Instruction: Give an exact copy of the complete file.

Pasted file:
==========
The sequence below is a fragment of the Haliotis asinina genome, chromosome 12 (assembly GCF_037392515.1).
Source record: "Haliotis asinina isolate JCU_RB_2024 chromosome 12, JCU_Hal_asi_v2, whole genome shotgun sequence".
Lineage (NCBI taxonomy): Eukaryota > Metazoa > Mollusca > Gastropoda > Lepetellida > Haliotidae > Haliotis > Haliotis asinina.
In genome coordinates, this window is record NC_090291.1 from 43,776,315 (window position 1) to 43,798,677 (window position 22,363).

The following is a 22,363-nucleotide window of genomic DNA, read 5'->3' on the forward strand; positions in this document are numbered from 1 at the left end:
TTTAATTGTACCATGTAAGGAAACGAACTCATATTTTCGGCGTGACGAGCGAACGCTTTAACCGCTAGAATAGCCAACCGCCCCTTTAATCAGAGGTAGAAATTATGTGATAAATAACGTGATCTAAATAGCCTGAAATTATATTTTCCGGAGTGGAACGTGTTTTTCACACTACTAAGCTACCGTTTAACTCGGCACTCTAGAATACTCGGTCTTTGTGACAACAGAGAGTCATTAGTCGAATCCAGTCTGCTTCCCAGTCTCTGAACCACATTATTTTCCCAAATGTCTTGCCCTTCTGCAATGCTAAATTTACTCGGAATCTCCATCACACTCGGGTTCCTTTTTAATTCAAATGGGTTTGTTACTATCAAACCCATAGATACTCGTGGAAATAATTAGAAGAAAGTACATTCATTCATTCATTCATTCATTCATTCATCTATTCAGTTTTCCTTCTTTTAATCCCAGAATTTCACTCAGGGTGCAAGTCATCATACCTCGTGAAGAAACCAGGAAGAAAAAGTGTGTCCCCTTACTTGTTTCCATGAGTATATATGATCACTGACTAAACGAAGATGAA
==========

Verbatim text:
The sequence below is a fragment of the Haliotis asinina genome, chromosome 12 (assembly GCF_037392515.1).
Source record: "Haliotis asinina isolate JCU_RB_2024 chromosome 12, JCU_Hal_asi_v2, whole genome shotgun sequence".
Lineage (NCBI taxonomy): Eukaryota > Metazoa > Mollusca > Gastropoda > Lepetellida > Haliotidae > Haliotis > Haliotis asinina.
In genome coordinates, this window is record NC_090291.1 from 43,776,315 (window position 1) to 43,798,677 (window position 22,363).

The following is a 22,363-nucleotide window of genomic DNA, read 5'->3' on the forward strand; positions in this document are numbered from 1 at the left end:
TTTAATTGTACCATGTAAGGAAACGAACTCATATTTTCGGCGTGACGAGCGAACGCTTTAACCGCTAGAATAGCCAACCGCCCCTTTAATCAGAGGTAGAAATTATGTGATAAATAACGTGATCTAAATAGCCTGAAATTATATTTTCCGGAGTGGAACGTGTTTTTCACACTACTAAGCTACCGTTTAACTCGGCACTCTAGAATACTCGGTCTTTGTGACAACAGAGAGTCATTAGTCGAATCCAGTCTGCTTCCCAGTCTCTGAACCACATTATTTTCCCAAATGTCTTGCCCTTCTGCAATGCTAAATTTACTCGGAATCTCCATCACACTCGGGTTCCTTTTTAATTCAAATGGGTTTGTTACTATCAAACCCATAGATACTCGTGGAAATAATTAGAAGAAAGTACATTCATTCATTCATTCATTCATTCATTCATCTATTCAGTTTTCCTTCTTTTAATCCCAGAATTTCACTCAGGGTGCAAGTCATCATACCTCGTGAAGAAACCAGGAAGAAAAAGTGTGTCCCCTTACTTGTTTCCATGAGTATATATGATCACTGACTAAACGAAGATGAA